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Remembrances of Many, Louisiana as Recounted by Arthur J. Bush (April 2012)

Remembrances of Many: Louisiana as Recounted by Arthur J. Bush
By Rolonda Teal



Arthur Bush was born July 31, 1918 to Dave Alton and Betty Fogueman Bush. As a child he grew up and played in the area off Sycamore St. Some of his neighbors were the Creightons, Grappes, Wrights, Martins, Sibleys, Mowads, and Lillys. He attended Sabine Parish Training School, which at the time encompassed most of the land north of town. The school site had a barn and equipment for agriculture classes. There was also chickens and hogs for studetns to raise along with peach trees which were planted and cultivated there.

Arthur's father worked at the lumber mill which was located where Many Lumber Co. is today. All that time everything traveled by train so all the land where Fred's and Brookshire's store is located was a part of the mill site. When the trains arrived to pick up lumber they often had to get water that was used to run the engines from a deep well that was located inside the Many Depot. Other items delivered by train included new cars which were unloaded and then driven to Ford Motor Co. The old Ford Company was located were the radio station is today on SAn Antonio Ave. Another service the train provided was carrying the mail. When the letters and parcels were unloaded, Elias Sibley would ride by horseback to the various post offices to deliver the items.

In its heyday there were hundreds of stacks of lumber in the yard on any day so Arthur and his friends played there on Sunday evenings. Other forms of entertainment came during the Fair season. Arthur felt those days were better because the Fair used to feature airplane stunts. Parachute jumpers and sometimes exotic animals were brought in like leopards and lions.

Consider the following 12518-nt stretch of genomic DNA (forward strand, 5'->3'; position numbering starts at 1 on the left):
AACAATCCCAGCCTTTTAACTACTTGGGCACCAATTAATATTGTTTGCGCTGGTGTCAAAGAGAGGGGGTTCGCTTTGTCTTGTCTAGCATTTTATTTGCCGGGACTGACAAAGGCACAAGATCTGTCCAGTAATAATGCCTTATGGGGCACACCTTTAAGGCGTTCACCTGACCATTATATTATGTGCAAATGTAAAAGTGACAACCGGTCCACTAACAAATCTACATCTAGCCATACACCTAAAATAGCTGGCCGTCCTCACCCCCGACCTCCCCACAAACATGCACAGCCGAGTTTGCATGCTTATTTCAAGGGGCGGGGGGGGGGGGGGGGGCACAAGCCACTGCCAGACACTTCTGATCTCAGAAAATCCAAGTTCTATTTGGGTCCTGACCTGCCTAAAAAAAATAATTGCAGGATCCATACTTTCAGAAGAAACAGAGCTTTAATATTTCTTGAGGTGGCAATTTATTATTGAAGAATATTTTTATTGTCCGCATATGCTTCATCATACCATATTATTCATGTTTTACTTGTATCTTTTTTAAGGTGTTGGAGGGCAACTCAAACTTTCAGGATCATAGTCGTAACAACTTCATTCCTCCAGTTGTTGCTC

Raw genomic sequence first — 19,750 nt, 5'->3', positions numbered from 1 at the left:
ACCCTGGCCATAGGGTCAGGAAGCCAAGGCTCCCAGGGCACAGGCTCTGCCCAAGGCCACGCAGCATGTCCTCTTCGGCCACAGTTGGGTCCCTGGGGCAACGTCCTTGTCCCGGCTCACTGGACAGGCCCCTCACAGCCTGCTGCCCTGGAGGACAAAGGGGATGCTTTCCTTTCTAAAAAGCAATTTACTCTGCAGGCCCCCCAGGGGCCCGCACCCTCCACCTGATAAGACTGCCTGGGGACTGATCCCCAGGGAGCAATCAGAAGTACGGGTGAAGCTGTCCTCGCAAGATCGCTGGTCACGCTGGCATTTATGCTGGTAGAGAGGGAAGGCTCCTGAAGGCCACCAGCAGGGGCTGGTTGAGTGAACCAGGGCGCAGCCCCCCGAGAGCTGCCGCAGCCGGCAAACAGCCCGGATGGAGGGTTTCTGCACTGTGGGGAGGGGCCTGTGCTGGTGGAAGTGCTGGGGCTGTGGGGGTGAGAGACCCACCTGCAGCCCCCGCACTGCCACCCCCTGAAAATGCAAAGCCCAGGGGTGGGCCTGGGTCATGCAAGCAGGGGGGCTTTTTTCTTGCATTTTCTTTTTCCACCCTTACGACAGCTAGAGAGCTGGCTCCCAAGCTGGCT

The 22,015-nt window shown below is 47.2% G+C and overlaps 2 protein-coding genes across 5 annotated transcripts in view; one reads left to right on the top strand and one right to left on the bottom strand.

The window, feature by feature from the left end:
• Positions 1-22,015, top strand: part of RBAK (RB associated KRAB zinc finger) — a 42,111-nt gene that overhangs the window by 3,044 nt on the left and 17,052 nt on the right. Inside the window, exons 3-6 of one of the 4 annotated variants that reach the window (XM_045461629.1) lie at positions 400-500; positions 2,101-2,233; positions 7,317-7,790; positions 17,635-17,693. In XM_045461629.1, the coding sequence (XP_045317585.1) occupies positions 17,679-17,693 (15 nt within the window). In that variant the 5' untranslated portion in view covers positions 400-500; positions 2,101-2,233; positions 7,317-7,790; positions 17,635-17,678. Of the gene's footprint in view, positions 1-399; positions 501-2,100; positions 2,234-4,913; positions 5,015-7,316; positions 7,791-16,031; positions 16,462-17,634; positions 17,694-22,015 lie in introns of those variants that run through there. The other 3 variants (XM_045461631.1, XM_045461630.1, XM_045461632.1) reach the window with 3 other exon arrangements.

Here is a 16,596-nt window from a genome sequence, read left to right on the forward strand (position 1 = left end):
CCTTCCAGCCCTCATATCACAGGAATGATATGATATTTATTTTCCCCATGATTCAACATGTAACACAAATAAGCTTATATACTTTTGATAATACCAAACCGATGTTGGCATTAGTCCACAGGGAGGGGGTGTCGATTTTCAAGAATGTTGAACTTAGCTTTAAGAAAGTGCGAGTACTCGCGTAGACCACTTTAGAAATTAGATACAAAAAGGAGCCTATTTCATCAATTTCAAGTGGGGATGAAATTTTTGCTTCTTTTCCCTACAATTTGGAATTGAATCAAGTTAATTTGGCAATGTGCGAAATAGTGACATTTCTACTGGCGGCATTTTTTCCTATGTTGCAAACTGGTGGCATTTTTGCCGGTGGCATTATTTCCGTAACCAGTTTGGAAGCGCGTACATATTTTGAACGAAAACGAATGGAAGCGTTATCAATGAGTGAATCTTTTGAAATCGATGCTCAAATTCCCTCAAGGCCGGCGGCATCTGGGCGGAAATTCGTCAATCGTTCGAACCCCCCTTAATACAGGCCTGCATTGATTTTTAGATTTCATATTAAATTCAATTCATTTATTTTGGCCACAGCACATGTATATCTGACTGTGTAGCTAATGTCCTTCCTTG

Mr. Bush also remembered a time when Many was quite a bustling community. Over the years there were several businesses there that have moved on or closed for various reasons. Some of the places he recalled were the Nehi Bottling Co. which was on Hwy 171 just past Dr. Bray's Dentist office. There was a large dairy farm which supplied milk for the whole town at one point, and later that land was taken over by J.C. Penny Co. The water take situated on Church St. supplied the town's water. There was also an ice plant in town, a cross tie yard, a cotton gin where Henderson's Body Shop is located, a bakery near S. Capitol and Geogia streets, a stave mill for making barrels, and the Carson Furniture plant. These are a few of the businesses that Arthur could recall, yet they all speak to the diversity of industry and growth of Many.

Finally, Mr. Bush recalled some of his family's life and his own while living in Many. He married Evelyn Newton and they had two sons and one daughter from that union. Bush served in the US Army from 1942-1945, worked for the Valley Electric in Natchitoches, and worked at Fort Polk over the years. His contribution to the black community was in drawing the blueprints for the building of Jerusalem Baptist Church in 1960. He also drew plans for the additional space placed on Bethel Baptist Church. Bush retired from the Sabine Parish School Board in December 1978.

Mr. Bush feels he has lived a happy and fulfilling life in Many, and recalled it all began with his great-grandparents, Lewis and Fannie Sweet, who once owned the land where Guys and Dolls Salon is currently located. He also wished to acknowledge his Uncle Buck Sweet who planted the Oak trees that line Capitol and Main streets. Without their presence in this region, Bush would have never known this place that he is delighted to call home.